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U+C300, 쌀
Composition: + +

Hangul Syllables

시 ←→ 쌔



First attested in the Jīlín lèishì (鷄林類事 / 계림유사), 1103, as Late Old Korean 菩薩.

In the Hangul script, first attested in the Seokbo sangjeol (釋譜詳節 / 석보상절), 1447, as Middle Korean ᄡᆞᆯ〮 (Yale: psól). The Middle Korean p- is still preserved in many compounds where is the second element, such as 멥쌀 (mepssal) and 찹쌀 (chapssal).

Alexander Vovin argues in a 2015 work that this term could be a Japonic loan, connecting it with Japanese 早稲 (wase, early-ripening rice), with two assumptions:[1]

  • That the initial p- came from a phonological inability to render initial Japonic w-.
  • That the final consonant was originally present in early Japonic but had been eliminated in the insular languages.

Meanwhile, James Marshall Unger presents a case in a 2000 paper[2] that explains a possible derivation for Japanese terms like 早稲 (wase) that have alternating apophonic forms (standalone wase and compounding form wasa-), suggesting instead that these may be cognates with Koreanic terms.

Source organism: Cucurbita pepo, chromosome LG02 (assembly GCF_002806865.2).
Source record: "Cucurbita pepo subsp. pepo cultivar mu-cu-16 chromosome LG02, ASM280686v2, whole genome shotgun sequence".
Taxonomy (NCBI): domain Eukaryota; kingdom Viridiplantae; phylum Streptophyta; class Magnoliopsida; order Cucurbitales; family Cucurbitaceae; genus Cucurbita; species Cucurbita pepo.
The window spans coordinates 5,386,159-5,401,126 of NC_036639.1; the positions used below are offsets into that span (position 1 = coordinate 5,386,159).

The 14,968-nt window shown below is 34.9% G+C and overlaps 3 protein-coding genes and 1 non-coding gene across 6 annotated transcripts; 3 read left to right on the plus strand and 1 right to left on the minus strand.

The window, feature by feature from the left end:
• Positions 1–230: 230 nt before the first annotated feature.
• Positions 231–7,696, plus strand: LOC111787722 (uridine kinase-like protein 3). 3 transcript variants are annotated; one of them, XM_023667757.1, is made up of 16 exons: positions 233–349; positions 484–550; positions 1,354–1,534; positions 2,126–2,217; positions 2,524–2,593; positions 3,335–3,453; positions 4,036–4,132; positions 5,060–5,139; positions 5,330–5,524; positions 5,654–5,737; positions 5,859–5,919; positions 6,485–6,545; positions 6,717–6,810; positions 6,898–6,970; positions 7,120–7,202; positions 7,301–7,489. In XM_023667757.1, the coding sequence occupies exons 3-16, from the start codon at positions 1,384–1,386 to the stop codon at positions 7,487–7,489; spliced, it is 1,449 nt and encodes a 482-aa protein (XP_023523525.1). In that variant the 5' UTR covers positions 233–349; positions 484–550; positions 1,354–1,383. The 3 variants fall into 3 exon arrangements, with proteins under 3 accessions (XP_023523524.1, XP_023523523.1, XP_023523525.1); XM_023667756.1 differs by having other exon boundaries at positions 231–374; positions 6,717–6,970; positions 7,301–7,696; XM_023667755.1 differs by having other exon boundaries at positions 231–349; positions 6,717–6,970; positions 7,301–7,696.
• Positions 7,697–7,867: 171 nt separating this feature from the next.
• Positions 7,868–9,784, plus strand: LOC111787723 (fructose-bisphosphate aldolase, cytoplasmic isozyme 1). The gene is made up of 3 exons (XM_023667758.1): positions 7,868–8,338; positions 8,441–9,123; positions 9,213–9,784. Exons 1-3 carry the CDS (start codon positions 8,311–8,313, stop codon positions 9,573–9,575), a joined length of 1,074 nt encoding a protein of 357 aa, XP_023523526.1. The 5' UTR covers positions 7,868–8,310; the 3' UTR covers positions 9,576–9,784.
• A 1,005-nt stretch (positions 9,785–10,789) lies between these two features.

Joo (2021) [3] argues that its earlier transcription as posal 菩薩 (bodhisattva) is in fact not a mere phonetic transcription but actually reflects its etymological origin from Middle Chinese, citing the case of a Japanese dialect using the same word 菩薩 (bosatsu) to refer to raw rice, and also a religious practice in Korea where a jar of grain is used to symbolize Buddha's body.


  • (file)
Revised Romanization?ssal
Revised Romanization (translit.)?ssal
Yale Romanization?ssal
  • South Gyeongsang (Busan) pitch accent: / 에 /

    Syllables in red take high pitch. This word always takes high pitch and also heightens the next suffixed syllable, unless it is 에.



  1. uncooked rice
  2. white hulled grains of barley, wheat, etc.

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See also[edit]


  1. ^ Vovin, Alexander (2015) “On The Etymology of Middle Korean psʌr 'rice'”, in Türk Dilleri Araştırmaları[1], number 25.2, pages 229-238
  2. ^ Unger, J. Marshall (2000) “Reconciling Comparative and Internal Reconstruction: The Case of Old Japanese /ti ri ni/”, in Language[2], number 76.3, pages 655–681
  3. ^ Joo, Ian (2021) “The etymology of Korean ssal 'uncooked grain' and pap 'cooked grain'”, in Cahiers de Linguistique Asie Orientale[3], number 50.1, pages 94-110